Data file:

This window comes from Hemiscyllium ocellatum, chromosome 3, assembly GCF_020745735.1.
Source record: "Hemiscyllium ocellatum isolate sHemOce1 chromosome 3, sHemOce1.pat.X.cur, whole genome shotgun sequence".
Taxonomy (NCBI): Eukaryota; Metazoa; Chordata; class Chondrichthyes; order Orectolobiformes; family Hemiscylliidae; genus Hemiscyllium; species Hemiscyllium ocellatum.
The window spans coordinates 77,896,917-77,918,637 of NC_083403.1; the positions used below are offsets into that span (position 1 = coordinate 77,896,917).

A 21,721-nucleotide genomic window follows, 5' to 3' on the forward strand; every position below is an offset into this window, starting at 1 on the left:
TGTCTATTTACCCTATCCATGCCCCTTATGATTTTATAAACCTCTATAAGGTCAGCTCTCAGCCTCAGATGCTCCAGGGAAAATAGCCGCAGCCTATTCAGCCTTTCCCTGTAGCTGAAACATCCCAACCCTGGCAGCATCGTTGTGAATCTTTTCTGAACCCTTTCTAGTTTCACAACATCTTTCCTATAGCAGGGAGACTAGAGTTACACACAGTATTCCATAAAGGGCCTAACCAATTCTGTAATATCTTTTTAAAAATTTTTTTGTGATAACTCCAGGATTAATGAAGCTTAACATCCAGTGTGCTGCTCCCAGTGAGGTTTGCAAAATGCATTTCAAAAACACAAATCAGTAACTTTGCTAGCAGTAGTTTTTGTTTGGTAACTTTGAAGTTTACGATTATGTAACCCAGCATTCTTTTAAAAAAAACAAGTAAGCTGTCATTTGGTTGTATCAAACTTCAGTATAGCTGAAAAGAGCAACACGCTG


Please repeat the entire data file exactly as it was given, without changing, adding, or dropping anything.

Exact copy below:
This window comes from Hemiscyllium ocellatum, chromosome 3, assembly GCF_020745735.1.
Source record: "Hemiscyllium ocellatum isolate sHemOce1 chromosome 3, sHemOce1.pat.X.cur, whole genome shotgun sequence".
Taxonomy (NCBI): Eukaryota; Metazoa; Chordata; class Chondrichthyes; order Orectolobiformes; family Hemiscylliidae; genus Hemiscyllium; species Hemiscyllium ocellatum.
The window spans coordinates 77,896,917-77,918,637 of NC_083403.1; the positions used below are offsets into that span (position 1 = coordinate 77,896,917).

A 21,721-nucleotide genomic window follows, 5' to 3' on the forward strand; every position below is an offset into this window, starting at 1 on the left:
TGTCTATTTACCCTATCCATGCCCCTTATGATTTTATAAACCTCTATAAGGTCAGCTCTCAGCCTCAGATGCTCCAGGGAAAATAGCCGCAGCCTATTCAGCCTTTCCCTGTAGCTGAAACATCCCAACCCTGGCAGCATCGTTGTGAATCTTTTCTGAACCCTTTCTAGTTTCACAACATCTTTCCTATAGCAGGGAGACTAGAGTTACACACAGTATTCCATAAAGGGCCTAACCAATTCTGTAATATCTTTTTAAAAATTTTTTTGTGATAACTCCAGGATTAATGAAGCTTAACATCCAGTGTGCTGCTCCCAGTGAGGTTTGCAAAATGCATTTCAAAAACACAAATCAGTAACTTTGCTAGCAGTAGTTTTTGTTTGGTAACTTTGAAGTTTACGATTATGTAACCCAGCATTCTTTTAAAAAAAACAAGTAAGCTGTCATTTGGTTGTATCAAACTTCAGTATAGCTGAAAAGAGCAACACGCTG